Titanium dioxide nanoparticles: A review of current toxicological data

Particle and Fibre Toxicology (Impact Factor: 7.11). 04/2013; 10(1):15. DOI: 10.1186/1743-8977-10-15
Source: PubMed


Titanium dioxide (TiO2) nanoparticles (NPs) are manufactured worldwide in large quantities for use in a wide range of applications. TiO2 NPs possess different physicochemical properties compared to their fine particle (FP) analogs, which might alter their bioactivity. Most of the literature cited here has focused on the respiratory system, showing the importance of inhalation as the primary route for TiO2 NP exposure in the workplace. TiO2 NPs may translocate to systemic organs from the lung and gastrointestinal tract (GIT) although the rate of translocation appears low. There have also been studies focusing on other potential routes of human exposure. Oral exposure mainly occurs through food products containing TiO2 NP-additives. Most dermal exposure studies, whether in vivo or in vitro, report that TiO2 NPs do not penetrate the stratum corneum (SC). In the field of nanomedicine, intravenous injection can deliver TiO2 nanoparticulate carriers directly into the human body. Upon intravenous exposure, TiO2 NPs can induce pathological lesions of the liver, spleen, kidneys, and brain. We have also shown here that most of these effects may be due to the use of very high doses of TiO2 NPs. There is also an enormous lack of epidemiological data regarding TiO2 NPs in spite of its increased production and use. However, long-term inhalation studies in rats have reported lung tumors. This review summarizes the current knowledge on the toxicology of TiO2 NPs and points out areas where further information is needed.

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Available from: Vincent Castranova
    • "Moreover, since we did not detect any micronuclei, it appears that these DNA strand breaks are efficiently repaired. Our results are in line with the generally accepted paradigm that oxidative mechanisms drive TiO 2 -NP toxicity, which is widely accepted for acute exposure mode (Johnston, 2009;Shi, 2013). It confirms the conclusion of the IARC Working Group, i.e. in vitro studies show that titanium dioxide particles, both fine and ultrafine, induce DNA damage that is " suggestive of the generation of reactive oxygen species " (IARC, 2010). "
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    ABSTRACT: Titanium dioxide nanoparticles (TiO2-NPs) are one of the most produced NPs in the world. Their toxicity has been studied for a decade using acute exposure scenarios, i.e. high exposure concentrations and short exposure times. In the present study, we evaluated their genotoxic impact using long-term and low concentration exposure conditions. A549 alveolar epithelial cells were continuously exposed to 1-50 µg/mL TiO2-NPs, 86% anatase/14% rutile, 24±6 nm average primary diameter, for up to two months. Their cytotoxicity, oxidative potential and intracellular accumulation were evaluated using MTT assay and reactive oxygen species measurement, transmission electron microscopy observation, micro-particle-induced X-ray emission and inductively-coupled plasma mass spectroscopy. Genotoxic impact was assessed using alkaline and Fpg-modified comet assay, immunostaining of 53BP1 foci and the cytokinesis-blocked micronucleus assay. Finally, we evaluated the impact of a subsequent exposure of these cells to the alkylating agent methyl methanesulfonate. We demonstrate that long-term exposure to TiO2-NPs does not affect cell viability but causes DNA damage, particularly oxidative damage to DNA and increased 53BP1 foci counts, correlated with increased intracellular accumulation of NPs. In addition, exposure over 2 months causes cellular responses suggestive of adaptation, characterized by decreased proliferation rate and stabilization of TiO2-NP intracellular accumulation, as well as sensitization to MMS. Taken together, these data underline the genotoxic impact and sensitization effect of long-term exposure of lung alveolar epithelial cells to low levels of TiO2-NPs.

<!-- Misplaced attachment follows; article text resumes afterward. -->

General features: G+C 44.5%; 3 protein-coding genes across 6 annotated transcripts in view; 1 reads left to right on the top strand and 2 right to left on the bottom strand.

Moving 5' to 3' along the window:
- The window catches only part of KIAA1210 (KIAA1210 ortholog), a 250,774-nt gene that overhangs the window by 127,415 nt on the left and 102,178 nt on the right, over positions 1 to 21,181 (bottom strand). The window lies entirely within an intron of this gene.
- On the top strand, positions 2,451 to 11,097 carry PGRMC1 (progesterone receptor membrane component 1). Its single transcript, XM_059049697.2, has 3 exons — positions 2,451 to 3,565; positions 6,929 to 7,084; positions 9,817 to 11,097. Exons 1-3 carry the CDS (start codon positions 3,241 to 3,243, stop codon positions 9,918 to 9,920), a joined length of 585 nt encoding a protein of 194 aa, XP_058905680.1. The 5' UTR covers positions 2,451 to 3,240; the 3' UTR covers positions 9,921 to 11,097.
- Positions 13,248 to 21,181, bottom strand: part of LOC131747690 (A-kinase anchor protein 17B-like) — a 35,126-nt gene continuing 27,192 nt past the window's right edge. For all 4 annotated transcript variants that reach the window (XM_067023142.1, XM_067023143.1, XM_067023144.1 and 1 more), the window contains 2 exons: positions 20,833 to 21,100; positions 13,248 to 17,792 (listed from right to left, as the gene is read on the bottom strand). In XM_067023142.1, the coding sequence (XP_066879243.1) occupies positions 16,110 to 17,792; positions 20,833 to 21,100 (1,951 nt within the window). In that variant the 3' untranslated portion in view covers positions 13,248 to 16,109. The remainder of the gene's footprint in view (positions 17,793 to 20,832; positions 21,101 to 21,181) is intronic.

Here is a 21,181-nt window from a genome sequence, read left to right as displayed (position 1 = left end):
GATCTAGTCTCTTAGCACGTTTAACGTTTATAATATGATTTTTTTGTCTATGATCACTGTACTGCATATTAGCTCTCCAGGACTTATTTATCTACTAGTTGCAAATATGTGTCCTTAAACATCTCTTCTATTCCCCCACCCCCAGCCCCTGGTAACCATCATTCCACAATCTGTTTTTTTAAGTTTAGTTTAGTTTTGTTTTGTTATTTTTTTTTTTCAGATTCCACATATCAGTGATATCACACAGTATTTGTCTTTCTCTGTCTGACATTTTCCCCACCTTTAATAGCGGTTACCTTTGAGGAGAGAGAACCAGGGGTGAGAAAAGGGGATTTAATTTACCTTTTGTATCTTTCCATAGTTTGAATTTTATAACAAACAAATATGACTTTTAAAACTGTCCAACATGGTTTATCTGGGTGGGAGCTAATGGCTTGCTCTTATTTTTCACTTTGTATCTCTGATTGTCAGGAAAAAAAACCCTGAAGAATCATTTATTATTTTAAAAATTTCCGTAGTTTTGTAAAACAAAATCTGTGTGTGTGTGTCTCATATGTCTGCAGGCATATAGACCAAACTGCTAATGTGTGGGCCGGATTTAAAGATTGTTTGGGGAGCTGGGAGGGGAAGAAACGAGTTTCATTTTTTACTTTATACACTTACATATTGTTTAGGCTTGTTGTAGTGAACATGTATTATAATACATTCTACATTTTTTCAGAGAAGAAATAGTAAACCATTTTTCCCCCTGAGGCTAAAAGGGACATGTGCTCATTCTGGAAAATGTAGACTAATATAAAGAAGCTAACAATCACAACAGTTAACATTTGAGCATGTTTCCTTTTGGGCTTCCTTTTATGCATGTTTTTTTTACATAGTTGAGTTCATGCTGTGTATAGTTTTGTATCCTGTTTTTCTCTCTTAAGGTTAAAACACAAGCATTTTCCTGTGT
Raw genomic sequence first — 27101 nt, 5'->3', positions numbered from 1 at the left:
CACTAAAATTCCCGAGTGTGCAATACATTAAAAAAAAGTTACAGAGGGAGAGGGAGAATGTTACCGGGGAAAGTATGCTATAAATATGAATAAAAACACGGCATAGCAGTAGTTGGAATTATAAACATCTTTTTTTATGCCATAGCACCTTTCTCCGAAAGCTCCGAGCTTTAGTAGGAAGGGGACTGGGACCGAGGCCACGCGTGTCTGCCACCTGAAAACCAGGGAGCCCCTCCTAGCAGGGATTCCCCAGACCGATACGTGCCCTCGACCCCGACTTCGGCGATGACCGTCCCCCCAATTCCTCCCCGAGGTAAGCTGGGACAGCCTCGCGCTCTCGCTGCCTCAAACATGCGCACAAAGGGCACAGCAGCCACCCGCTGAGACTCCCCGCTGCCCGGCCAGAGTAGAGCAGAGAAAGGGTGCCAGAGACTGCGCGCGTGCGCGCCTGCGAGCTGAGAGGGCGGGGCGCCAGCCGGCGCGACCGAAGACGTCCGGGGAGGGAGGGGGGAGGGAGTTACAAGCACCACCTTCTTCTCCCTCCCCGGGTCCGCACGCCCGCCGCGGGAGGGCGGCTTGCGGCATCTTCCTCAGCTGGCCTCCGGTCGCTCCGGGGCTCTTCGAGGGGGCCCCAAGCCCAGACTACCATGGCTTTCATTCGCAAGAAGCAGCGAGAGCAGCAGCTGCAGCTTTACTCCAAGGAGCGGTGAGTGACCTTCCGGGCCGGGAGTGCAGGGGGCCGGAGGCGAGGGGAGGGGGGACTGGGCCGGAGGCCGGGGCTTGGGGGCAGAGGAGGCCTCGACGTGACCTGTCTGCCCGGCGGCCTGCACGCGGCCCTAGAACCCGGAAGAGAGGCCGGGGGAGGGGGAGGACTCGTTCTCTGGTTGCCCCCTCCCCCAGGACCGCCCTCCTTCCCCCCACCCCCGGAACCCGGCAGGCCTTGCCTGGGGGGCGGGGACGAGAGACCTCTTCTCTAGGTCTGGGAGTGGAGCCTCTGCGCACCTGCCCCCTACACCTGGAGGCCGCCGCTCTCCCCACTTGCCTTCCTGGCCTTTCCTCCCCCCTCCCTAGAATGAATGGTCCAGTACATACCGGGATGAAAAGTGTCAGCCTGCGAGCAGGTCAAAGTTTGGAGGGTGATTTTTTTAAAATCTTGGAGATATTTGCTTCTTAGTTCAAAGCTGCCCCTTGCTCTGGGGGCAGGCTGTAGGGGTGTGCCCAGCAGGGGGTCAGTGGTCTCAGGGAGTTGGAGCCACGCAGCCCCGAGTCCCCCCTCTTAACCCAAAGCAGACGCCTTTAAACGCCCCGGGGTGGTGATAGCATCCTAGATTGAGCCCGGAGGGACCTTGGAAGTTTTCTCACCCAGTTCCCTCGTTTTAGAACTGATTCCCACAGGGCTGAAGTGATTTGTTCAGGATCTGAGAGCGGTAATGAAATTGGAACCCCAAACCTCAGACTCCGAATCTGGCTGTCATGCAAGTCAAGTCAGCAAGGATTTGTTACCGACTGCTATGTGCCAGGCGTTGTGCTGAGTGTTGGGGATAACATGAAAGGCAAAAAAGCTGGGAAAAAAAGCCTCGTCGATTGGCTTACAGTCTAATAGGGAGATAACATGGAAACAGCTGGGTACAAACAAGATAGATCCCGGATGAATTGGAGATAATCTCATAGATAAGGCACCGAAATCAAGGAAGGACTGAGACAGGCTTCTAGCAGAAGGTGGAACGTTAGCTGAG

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    • "From these, only the first two are important for industrial applications, ranging from white pigment, mostly in paints, varnishes, paper , to plastics and accounting for 80 % of the global TiO 2 consumption (Ceresana 2013). Ink, fibers, rubber, cosmetic products, and food additives (E171, red-colored candy) (Fries and Simkó 2012; Shi et al. 2013; Larue et al. 2014; Jamuna et al. 2014) account for another 8 % (Ceresana 2013) of the consumption. The predominant production process of TiO 2 is the chloride process, which primarily produces the rutile form TiO 2 , having the highest TiO 2 content (Fries and Simkó 2012). "
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    • "The profiles of generated aerosols (size and concentration) are expected to differ due to distinct agglomeration levels caused by varied surface properties. Moreover, titanium dioxides are widely used in industrial sectors and have raised a high concern for human hazard risks (Shi et al., 2013). "
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